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Cooking with Cast-Iron

by on January 11th, 2017
Cooking with Cast-Iron Cover Image

Cooking with cast-iron cookware is something you either love or you hate.  Those who love it make it look so easy – their pans are a lovely shiny black and nothing ever sticks or burns. Then there are people like me – who have tried over and over to cook with cast-iron with less-than stellar results.  I’m determined to learn how to use my cast-iron the right way, and a new book in  ICPL’s cookbook collection may be where I start.

People all around the world have been cooking on iron or cast-iron for centuries. What makes Charlotte Bruckman’s new Stir, Sizzle, Bake – Recipes for your cast-iron skillet so different is that she has included recipes from cultures all around the world. This isn’t your basic fried chicken and biscuits cookbook.

Stir, Sizzle, Bake is laid out with the easiest recipes at the beginning so that, if you choose to, you can work your way through the book learning as you go. It’s focused mainly on forms of baking, and is divide into four main sections: No-Bake Baking; On-The-Rise Baking; Make-The-Most-Of Baking; and Condiments.  The books biggest oddity (and the only thing I disliked about it) is that each section has its own table of contents for the 16 or so recipes in that section, rather than one normal table of contents at the front. However there is a complete index in the back.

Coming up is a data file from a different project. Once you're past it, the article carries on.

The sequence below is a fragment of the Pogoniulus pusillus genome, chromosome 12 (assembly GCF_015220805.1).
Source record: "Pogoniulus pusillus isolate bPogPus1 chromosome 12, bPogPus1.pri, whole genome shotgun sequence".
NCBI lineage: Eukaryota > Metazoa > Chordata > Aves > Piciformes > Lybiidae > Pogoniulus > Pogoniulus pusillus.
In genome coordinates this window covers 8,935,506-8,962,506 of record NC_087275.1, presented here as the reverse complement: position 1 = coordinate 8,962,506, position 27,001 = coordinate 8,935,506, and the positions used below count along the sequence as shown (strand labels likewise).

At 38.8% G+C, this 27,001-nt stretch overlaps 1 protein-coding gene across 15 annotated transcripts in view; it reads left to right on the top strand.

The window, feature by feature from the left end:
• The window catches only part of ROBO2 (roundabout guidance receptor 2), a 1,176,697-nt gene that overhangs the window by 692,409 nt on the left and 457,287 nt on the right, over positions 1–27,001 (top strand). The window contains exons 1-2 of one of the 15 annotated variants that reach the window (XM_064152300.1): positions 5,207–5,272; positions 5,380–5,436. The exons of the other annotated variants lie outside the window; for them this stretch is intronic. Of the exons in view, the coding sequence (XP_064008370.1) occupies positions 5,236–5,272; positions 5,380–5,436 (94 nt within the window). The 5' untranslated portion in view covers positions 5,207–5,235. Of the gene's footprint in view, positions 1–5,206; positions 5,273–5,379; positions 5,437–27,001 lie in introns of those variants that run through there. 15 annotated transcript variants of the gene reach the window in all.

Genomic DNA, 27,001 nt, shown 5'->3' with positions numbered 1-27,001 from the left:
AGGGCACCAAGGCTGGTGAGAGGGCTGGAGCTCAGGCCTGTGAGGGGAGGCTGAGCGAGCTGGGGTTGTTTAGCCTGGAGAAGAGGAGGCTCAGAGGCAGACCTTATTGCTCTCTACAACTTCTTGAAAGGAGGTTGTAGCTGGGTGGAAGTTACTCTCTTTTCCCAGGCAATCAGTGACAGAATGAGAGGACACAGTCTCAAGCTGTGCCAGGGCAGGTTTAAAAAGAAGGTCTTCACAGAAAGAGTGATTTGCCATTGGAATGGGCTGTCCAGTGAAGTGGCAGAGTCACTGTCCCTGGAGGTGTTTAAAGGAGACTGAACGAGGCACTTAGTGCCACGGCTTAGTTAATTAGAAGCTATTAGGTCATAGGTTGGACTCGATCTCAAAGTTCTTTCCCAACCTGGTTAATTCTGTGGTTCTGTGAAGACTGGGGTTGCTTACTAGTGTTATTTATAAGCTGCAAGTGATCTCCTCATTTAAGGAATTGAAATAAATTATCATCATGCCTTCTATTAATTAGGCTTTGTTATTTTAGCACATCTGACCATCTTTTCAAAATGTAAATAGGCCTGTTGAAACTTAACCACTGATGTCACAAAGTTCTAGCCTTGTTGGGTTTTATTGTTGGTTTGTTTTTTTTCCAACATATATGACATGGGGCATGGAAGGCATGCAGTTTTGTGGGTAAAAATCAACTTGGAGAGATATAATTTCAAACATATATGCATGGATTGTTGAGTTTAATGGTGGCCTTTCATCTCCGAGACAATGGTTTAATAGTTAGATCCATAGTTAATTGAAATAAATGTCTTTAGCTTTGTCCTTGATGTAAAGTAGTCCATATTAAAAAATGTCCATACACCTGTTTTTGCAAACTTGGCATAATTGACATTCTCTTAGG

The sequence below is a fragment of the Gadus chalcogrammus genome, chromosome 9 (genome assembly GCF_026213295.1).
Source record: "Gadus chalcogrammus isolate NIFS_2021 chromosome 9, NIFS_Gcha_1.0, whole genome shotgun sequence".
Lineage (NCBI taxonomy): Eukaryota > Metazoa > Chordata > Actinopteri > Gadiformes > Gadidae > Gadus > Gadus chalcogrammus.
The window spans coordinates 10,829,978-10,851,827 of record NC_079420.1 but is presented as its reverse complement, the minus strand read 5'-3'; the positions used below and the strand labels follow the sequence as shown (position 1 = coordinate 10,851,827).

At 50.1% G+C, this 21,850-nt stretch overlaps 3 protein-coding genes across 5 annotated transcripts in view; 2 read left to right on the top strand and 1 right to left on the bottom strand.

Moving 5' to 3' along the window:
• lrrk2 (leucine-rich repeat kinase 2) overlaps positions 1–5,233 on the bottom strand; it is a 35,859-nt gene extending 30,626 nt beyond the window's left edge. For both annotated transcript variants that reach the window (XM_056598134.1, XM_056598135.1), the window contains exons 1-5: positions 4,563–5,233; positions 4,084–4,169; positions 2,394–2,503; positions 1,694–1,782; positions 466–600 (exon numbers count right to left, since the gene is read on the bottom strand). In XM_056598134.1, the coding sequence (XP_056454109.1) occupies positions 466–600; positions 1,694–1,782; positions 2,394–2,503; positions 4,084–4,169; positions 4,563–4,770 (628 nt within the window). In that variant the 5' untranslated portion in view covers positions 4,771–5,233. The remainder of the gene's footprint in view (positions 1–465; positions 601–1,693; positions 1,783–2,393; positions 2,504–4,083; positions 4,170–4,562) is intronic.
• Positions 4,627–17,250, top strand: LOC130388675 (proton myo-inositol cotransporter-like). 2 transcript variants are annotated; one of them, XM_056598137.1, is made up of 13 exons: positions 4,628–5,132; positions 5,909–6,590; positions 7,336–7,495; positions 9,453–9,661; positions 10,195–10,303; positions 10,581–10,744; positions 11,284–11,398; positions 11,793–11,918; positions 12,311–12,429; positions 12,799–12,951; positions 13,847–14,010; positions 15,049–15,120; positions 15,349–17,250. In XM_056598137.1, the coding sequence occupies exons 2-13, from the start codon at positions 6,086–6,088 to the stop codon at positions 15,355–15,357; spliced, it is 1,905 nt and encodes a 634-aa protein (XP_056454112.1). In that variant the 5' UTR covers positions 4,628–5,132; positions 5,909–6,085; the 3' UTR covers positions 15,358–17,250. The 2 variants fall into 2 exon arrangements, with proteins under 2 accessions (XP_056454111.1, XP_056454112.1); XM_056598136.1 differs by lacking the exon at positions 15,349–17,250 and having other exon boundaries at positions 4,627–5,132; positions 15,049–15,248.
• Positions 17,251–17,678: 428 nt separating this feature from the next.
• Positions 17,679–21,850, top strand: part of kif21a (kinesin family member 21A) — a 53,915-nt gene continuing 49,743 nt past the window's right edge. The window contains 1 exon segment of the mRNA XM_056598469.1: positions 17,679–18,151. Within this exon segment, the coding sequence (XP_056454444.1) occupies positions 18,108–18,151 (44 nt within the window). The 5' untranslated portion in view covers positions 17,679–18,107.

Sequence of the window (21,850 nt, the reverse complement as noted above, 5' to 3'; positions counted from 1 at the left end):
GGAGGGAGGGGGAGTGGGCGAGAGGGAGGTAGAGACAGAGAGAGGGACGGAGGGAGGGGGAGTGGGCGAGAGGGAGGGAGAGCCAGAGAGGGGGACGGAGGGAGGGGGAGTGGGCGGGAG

Due to the international flavor of the book there are often one or more ingredients in each recipe that may be a stretch for a lot of people.  How many of us have masarepa (precooked corn flour especial for arepas), green pea flour, pumpkin seeds, nigella seeds, or duck fat on hand?  (or even know what nigella seeds are?)

If you’re like me, and you read cookbooks for fun, you’ll enjoy this book. Each recipes begins with a long paragraph or two about the recipe and either its history or why it was included in the book.  Recipes are never created out of thin air.  They are based on something – a recipe borrowed or stolen and then changed into something new. In Bruckman’s own words “What elevates each act of stealing to something noncriminal and original are the seemingly small but significant adjustments every person makes along they way.”

Most of these recipes are beyond the contents of my pantry, but I am going to try a few and see how they turn out.  Wish me luck.

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